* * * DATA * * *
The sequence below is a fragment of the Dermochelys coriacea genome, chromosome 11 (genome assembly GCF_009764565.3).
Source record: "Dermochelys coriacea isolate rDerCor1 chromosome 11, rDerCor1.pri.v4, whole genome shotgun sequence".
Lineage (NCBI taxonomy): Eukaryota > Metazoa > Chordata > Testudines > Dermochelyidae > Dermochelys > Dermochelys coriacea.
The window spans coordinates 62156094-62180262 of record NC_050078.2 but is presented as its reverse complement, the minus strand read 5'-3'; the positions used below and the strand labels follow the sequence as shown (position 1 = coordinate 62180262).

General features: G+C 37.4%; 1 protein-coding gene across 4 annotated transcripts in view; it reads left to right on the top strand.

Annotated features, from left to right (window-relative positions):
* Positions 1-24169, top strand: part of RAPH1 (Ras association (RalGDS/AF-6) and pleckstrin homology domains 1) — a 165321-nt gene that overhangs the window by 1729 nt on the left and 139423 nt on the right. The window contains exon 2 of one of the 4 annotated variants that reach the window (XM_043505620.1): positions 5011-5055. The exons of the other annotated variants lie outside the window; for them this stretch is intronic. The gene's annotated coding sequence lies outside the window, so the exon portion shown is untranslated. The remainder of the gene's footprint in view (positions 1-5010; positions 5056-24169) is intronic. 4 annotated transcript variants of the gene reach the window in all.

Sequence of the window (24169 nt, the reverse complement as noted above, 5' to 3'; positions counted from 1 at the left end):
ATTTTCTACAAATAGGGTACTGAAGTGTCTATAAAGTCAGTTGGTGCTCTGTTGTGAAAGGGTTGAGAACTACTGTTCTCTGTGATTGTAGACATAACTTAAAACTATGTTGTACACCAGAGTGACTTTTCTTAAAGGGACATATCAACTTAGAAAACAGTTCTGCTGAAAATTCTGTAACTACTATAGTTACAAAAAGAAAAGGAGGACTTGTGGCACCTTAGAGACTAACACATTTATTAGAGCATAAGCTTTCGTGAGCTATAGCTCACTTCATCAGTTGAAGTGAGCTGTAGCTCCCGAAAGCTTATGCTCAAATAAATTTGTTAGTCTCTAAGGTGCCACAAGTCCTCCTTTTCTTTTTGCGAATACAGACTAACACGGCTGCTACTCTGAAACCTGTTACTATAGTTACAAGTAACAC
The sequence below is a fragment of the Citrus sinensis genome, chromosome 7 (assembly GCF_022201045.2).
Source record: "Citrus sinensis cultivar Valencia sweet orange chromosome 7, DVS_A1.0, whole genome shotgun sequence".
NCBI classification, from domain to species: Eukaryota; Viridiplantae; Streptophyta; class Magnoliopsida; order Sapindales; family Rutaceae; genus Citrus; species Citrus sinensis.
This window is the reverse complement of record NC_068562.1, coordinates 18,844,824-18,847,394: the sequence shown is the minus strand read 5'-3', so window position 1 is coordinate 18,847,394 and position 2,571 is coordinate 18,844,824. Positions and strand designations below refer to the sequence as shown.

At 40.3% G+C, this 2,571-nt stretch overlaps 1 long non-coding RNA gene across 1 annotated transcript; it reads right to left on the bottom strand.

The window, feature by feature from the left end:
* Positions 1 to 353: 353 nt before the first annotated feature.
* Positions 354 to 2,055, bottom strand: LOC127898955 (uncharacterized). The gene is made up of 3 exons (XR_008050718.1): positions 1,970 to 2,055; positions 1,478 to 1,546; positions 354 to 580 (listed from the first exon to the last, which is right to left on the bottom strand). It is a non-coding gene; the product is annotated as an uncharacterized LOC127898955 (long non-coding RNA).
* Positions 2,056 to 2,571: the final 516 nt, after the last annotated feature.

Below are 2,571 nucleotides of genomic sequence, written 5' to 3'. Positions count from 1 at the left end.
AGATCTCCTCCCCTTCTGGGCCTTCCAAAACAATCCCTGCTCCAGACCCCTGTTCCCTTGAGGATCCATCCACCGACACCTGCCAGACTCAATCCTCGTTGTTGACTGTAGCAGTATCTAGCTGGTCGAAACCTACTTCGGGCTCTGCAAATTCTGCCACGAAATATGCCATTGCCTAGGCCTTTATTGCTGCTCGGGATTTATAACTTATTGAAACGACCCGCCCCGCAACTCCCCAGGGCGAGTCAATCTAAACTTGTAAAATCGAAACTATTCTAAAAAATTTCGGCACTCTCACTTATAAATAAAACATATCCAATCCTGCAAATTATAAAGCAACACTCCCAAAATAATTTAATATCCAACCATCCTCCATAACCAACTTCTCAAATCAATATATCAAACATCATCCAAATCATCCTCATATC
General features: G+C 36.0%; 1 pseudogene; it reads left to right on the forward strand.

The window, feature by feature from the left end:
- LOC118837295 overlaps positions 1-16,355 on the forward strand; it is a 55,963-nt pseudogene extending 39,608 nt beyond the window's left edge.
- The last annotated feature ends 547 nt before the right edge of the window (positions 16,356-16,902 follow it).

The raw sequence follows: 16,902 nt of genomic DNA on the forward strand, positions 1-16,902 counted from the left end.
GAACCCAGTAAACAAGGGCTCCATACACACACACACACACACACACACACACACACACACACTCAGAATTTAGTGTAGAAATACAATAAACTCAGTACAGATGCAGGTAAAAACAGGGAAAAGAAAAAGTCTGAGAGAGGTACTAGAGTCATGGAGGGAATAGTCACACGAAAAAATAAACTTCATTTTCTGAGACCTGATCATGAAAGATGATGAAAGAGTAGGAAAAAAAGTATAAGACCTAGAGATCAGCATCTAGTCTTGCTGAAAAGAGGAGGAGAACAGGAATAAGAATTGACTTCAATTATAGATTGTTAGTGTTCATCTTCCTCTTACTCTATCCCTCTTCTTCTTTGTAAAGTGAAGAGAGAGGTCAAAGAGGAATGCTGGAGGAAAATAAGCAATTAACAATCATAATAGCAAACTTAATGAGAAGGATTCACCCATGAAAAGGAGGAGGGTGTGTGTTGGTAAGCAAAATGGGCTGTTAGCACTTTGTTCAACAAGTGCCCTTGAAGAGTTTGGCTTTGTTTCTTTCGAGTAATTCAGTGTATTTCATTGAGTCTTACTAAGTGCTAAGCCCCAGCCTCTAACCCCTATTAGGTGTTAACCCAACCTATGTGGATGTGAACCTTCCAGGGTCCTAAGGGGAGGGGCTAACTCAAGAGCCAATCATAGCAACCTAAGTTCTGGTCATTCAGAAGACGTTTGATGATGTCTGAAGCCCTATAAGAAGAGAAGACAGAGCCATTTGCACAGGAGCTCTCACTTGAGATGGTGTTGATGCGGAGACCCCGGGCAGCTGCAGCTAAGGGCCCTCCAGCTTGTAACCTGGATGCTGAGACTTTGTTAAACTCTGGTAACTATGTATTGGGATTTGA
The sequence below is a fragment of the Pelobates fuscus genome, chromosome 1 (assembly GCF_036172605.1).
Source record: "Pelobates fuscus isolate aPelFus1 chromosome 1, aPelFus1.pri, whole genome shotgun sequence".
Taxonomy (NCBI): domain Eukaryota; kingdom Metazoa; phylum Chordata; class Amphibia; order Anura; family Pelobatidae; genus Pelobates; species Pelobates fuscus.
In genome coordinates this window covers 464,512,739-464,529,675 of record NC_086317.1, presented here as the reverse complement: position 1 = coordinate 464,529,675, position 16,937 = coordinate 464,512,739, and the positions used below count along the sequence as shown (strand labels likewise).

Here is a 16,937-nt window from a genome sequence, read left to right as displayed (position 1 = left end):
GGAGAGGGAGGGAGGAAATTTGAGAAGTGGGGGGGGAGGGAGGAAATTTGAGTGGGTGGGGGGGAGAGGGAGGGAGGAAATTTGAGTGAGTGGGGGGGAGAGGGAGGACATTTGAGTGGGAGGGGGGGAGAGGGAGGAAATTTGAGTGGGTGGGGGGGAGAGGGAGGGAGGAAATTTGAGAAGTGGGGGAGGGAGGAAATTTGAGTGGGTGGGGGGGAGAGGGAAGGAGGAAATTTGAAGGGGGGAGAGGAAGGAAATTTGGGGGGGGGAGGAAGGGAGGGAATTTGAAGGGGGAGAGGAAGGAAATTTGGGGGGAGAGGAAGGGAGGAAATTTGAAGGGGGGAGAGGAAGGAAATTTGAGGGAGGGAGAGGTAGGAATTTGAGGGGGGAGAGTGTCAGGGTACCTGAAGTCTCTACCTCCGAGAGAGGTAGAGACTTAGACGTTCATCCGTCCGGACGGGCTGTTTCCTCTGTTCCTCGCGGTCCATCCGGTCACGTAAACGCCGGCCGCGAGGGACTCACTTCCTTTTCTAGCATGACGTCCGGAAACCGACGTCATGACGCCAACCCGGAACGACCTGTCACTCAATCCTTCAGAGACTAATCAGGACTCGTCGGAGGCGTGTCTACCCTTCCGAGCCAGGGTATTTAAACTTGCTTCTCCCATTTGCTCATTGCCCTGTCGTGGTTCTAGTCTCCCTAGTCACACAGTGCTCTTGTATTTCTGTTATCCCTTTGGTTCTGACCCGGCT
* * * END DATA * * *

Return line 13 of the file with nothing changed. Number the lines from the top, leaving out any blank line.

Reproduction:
This window is the reverse complement of record NC_068562.1, coordinates 18,844,824-18,847,394: the sequence shown is the minus strand read 5'-3', so window position 1 is coordinate 18,847,394 and position 2,571 is coordinate 18,844,824. Positions and strand designations below refer to the sequence as shown.